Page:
This article first appeared in The Herald on 18/08/2021- see here.
This year’s dramatic GERS fiscal deficit figure of 22.4% of GDP again underscores the importance of the fiscal risk pooling and sharing that occurs in political and monetary unions, such as the UK. Such fiscal insurance becomes most evident, in the form of automatic stabilisers and extra discretionary government spending, when large macroeconomic shocks occur, such as the financial crisis in 2008, the oil price shock of 2015 and now with the macroeconomic shocks induced by the pandemic.
In the current crisis the fiscal insurance provided as part of the UK has clearly been absolutely crucial in supporting businesses, workers and the health service. Additionally, the firepower that the Bank of England has brought to bear during the pandemic with its QE policies has proved crucial in providing orderly markets for government borrowing.
Given the size of this year’s deficit it seems unlikely it will generate the traditional bunfight between those who accept the veracity of the underlying numbers and those who contest the manner in which they are generated. Rather the debate has already shifted to those who argue that an independent Scotland would be able to borrow at the kind of historically low interest rates that the UK and other countries have borrowed at during the pandemic and those who argue that the borrowing costs will be significantly higher in an independent Scotland because of the currency regime favoured by proponents of independence.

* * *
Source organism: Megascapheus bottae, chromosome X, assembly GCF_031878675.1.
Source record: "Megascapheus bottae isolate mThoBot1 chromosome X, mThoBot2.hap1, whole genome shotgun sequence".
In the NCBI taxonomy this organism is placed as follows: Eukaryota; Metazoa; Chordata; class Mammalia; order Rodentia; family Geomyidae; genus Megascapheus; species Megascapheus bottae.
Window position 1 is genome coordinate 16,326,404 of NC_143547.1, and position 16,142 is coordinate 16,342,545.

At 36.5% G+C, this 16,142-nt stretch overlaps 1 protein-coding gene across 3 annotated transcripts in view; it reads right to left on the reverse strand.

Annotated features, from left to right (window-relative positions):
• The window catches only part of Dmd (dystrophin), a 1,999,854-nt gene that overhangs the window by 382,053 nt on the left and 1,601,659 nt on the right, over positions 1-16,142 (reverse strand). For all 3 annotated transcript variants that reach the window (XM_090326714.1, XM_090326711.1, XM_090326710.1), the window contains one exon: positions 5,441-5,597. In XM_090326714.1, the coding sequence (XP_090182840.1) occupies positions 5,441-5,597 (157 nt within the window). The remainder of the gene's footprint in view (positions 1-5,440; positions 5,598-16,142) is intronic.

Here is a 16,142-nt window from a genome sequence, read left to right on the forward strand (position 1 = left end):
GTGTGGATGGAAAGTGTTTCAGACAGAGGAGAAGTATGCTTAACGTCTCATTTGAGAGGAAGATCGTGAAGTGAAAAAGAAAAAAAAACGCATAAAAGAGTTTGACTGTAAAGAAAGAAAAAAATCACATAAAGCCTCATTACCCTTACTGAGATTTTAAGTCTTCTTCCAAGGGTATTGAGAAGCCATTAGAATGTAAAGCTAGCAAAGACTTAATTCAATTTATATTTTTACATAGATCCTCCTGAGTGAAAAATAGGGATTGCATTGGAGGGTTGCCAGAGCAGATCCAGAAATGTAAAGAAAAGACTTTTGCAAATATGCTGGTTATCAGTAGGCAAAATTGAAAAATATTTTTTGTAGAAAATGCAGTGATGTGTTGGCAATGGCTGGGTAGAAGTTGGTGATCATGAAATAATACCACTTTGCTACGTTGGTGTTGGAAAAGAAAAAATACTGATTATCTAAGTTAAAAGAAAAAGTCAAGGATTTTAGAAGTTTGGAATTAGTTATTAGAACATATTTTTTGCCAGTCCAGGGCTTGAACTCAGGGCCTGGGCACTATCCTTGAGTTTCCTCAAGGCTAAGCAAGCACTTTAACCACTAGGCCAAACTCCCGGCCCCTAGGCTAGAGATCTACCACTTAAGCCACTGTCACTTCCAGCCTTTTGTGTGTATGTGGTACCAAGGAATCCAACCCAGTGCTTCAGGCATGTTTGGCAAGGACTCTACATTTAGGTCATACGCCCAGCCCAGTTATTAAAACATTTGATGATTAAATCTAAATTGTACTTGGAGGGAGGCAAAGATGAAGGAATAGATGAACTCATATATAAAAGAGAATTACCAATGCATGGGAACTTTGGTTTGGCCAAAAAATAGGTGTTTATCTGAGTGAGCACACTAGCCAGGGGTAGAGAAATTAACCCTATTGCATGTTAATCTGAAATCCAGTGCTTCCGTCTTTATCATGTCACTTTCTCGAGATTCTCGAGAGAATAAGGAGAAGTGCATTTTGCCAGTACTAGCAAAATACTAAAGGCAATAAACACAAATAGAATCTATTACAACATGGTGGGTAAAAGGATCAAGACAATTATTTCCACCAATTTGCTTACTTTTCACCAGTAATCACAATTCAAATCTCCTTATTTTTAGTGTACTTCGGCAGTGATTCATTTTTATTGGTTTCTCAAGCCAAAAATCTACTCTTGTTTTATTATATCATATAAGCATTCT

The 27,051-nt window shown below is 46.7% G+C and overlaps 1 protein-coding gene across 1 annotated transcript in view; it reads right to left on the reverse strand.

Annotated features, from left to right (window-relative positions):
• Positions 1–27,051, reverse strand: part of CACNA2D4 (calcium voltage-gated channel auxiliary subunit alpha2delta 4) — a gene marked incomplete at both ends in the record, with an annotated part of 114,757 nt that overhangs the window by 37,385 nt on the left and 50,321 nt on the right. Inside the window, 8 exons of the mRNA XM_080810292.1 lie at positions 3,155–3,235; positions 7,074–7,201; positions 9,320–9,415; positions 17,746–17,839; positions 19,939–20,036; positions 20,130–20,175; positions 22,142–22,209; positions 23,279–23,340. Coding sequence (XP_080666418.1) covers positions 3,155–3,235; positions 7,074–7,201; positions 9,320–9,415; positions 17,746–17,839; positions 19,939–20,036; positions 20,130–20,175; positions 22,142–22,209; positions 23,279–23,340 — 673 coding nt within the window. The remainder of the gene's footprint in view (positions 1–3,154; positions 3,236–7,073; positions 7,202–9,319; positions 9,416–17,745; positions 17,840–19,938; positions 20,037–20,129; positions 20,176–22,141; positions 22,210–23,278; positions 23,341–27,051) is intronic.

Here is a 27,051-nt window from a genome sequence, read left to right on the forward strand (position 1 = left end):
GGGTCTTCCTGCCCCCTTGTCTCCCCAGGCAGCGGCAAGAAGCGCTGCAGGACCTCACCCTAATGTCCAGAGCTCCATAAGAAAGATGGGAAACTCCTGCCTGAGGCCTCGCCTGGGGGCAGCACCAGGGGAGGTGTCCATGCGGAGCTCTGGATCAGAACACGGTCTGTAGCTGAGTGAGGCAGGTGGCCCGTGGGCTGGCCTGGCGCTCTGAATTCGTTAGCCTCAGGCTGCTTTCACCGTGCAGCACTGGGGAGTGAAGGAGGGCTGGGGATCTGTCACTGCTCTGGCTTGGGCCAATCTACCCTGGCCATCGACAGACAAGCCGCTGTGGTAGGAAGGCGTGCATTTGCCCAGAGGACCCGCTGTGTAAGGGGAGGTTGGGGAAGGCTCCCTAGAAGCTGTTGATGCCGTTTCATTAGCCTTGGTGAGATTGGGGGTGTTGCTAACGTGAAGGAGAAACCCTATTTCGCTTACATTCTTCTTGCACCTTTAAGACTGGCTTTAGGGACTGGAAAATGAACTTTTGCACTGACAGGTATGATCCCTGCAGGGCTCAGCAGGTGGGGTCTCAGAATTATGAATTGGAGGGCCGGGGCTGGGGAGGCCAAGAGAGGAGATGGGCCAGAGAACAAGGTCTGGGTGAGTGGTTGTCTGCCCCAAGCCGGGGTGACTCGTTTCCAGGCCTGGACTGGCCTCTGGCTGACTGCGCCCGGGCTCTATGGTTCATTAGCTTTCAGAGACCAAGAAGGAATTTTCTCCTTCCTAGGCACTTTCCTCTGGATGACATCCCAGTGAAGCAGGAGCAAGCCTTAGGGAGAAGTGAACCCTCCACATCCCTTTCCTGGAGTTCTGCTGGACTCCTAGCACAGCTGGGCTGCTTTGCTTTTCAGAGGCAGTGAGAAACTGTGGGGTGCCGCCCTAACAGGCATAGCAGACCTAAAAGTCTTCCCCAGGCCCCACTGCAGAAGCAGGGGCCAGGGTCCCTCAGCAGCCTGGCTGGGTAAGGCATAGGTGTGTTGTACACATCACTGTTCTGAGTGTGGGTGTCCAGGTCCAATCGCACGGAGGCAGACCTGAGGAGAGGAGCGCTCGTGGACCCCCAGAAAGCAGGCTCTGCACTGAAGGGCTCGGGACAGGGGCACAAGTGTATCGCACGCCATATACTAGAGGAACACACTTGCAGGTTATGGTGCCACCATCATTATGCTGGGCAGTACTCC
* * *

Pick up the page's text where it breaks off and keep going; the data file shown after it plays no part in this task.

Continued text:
Even with an appropriate currency regime in place, a newly minted independent Scotland without the long history of credibility that the Bank of England and Treasury have, would have to pay a premium on its borrowing over UK rates due, for liquidity and credibility reasons, of up to 1.65%. But the borrowing rates an independent Scotland would face would be dramatically higher than this because of the SNP’s stated policy of using sterling informally post-independence.
Alongside Scotland’s structural fiscal deficit is an historically high balance of payments deficit of around 10% of GDP. Unfortunately, this deficit, which is quite distinct from the fiscal deficit, does not get the same publicity as the GERS figures despite its significance for the economics of independence. With such a large external deficit, financial markets will from day one of independence, if not before, be expecting an abandonment of sterlingisation and a move to a sharply devalued Scottish currency at around 20-30%. Such a large expected devaluation would have to be reflected in borrowing costs along with a default premium. Additionally, sterlingisation implies that an independent Scotland would not be able create extra liquidity in a crisis to ensure orderly borrowing conditions. For example, the Croatian central bank effectively monetised 74% of its fiscal deficit in 2020.
There can be little doubt that the current GERS figures again highlight the sheer folly of the SNP’s independence plans and the huge costs and disruption that they will impose on the Scottish economy in any transition to an independent country. The current fiscal and monetary union that exists within the UK clearly works smoothly and to Scotland’s considerable advantage compared to the alternative proposed by the SNP.
By Professor Ronald MacDonald
Professor of Macroeconomics and International Finance at the University of Glasgow